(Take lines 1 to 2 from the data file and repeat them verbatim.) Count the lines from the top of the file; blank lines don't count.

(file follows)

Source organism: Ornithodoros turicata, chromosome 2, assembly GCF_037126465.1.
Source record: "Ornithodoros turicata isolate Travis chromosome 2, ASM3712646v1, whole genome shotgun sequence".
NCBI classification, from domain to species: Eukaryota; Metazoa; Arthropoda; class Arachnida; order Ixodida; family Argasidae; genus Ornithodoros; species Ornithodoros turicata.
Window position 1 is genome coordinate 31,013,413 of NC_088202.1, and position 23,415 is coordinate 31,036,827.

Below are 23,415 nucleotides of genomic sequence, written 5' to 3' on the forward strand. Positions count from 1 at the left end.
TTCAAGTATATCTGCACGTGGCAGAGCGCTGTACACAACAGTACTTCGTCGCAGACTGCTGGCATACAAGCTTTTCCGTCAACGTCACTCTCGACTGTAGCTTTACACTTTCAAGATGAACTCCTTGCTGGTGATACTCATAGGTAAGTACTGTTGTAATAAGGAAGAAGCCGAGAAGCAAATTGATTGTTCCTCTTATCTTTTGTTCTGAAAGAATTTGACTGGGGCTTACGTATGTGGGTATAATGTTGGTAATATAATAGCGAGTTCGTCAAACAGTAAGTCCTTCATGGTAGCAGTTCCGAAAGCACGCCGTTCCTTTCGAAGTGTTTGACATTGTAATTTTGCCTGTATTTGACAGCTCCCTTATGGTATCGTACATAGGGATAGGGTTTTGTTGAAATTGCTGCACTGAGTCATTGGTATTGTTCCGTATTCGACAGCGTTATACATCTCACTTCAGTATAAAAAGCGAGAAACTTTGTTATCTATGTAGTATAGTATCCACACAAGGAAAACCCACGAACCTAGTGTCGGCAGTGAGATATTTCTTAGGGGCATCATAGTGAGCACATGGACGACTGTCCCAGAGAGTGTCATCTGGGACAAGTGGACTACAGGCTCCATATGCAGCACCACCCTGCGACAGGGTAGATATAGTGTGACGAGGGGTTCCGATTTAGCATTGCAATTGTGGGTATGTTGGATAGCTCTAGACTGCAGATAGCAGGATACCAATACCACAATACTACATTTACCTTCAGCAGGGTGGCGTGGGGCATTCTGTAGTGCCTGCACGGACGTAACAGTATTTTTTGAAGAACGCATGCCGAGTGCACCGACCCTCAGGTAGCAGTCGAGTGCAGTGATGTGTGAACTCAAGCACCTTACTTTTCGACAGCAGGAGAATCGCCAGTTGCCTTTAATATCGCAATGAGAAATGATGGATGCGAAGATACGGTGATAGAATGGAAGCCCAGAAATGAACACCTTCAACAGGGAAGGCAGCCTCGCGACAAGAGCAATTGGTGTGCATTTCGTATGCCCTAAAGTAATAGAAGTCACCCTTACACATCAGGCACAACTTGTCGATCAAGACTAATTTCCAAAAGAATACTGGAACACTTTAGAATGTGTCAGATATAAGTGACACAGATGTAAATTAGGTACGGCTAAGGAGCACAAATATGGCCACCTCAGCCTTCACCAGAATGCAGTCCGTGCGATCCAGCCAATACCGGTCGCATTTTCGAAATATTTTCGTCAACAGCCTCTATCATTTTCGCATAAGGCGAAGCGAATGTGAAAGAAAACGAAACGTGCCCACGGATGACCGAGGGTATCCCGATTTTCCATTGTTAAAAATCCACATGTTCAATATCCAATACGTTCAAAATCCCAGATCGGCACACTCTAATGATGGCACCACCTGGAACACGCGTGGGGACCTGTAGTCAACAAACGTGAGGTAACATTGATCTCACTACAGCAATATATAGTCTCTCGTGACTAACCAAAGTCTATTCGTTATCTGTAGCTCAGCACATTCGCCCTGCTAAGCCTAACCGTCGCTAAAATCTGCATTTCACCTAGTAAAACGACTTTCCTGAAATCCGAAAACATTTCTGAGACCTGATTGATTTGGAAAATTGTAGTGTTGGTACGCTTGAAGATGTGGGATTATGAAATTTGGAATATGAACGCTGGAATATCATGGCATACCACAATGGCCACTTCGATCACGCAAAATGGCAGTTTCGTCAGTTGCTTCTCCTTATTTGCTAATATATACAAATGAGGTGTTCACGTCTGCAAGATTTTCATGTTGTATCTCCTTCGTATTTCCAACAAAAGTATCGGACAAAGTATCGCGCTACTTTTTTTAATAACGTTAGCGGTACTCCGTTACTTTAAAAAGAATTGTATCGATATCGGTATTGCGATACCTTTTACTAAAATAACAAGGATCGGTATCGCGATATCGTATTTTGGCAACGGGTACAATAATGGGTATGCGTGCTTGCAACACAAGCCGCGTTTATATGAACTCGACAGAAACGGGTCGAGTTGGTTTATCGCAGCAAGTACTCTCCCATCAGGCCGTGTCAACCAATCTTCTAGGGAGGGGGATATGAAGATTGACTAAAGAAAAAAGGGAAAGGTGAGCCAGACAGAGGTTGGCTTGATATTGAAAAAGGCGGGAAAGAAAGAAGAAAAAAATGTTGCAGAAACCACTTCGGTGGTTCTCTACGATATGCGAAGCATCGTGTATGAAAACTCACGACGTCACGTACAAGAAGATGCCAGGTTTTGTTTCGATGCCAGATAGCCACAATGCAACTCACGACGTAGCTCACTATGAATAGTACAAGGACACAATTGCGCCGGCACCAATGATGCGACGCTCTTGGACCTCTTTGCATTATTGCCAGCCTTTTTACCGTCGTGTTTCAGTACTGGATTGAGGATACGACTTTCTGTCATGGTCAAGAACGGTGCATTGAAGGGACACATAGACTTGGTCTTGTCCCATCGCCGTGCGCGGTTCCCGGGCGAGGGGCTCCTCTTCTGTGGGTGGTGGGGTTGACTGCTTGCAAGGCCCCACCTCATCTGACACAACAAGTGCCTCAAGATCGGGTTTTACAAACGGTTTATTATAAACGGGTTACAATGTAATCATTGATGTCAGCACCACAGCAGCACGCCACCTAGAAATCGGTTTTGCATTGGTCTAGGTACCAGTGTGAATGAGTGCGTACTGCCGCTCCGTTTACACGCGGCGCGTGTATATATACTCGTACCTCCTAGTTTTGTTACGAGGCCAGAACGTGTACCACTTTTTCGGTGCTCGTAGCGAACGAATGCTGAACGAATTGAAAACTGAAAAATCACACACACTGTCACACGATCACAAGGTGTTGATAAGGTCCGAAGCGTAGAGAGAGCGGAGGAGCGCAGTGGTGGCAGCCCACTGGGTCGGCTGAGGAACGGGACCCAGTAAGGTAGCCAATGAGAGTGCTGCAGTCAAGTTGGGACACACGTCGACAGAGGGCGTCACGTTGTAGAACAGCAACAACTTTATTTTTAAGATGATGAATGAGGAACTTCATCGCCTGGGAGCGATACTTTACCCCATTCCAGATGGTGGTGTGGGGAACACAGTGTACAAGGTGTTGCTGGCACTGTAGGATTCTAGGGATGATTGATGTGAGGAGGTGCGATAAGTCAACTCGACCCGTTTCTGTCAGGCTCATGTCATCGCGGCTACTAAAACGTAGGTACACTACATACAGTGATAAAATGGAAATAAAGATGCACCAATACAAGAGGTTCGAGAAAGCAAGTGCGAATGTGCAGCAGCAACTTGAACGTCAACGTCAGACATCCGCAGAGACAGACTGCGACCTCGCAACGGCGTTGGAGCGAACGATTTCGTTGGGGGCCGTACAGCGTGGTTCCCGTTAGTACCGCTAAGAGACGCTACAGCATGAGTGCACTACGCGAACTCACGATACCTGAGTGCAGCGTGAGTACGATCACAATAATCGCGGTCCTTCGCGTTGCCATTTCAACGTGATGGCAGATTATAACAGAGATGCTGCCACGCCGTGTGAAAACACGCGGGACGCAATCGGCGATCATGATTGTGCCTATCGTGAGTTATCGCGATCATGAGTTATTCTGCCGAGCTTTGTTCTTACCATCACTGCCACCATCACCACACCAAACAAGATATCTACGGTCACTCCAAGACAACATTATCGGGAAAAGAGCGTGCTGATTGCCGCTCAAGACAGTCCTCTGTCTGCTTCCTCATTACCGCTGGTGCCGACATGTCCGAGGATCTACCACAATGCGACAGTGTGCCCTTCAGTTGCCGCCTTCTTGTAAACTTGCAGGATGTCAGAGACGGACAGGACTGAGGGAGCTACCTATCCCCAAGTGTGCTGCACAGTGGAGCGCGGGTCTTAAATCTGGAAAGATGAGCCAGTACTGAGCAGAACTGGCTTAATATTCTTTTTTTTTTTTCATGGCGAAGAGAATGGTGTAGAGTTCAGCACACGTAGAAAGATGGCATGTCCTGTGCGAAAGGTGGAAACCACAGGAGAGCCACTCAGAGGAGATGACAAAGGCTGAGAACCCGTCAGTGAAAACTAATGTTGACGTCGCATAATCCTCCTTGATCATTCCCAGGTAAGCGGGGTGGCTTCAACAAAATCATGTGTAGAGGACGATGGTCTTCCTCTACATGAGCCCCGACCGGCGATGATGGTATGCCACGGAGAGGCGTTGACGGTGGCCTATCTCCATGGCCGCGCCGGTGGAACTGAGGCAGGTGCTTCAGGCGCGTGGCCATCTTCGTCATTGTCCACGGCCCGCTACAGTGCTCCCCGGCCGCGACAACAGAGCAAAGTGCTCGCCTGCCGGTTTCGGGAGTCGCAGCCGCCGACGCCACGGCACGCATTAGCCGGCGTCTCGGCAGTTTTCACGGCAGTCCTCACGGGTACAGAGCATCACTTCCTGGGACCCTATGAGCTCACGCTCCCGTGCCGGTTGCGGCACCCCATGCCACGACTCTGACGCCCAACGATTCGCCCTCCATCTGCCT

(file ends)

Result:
Source organism: Ornithodoros turicata, chromosome 2, assembly GCF_037126465.1.
Source record: "Ornithodoros turicata isolate Travis chromosome 2, ASM3712646v1, whole genome shotgun sequence".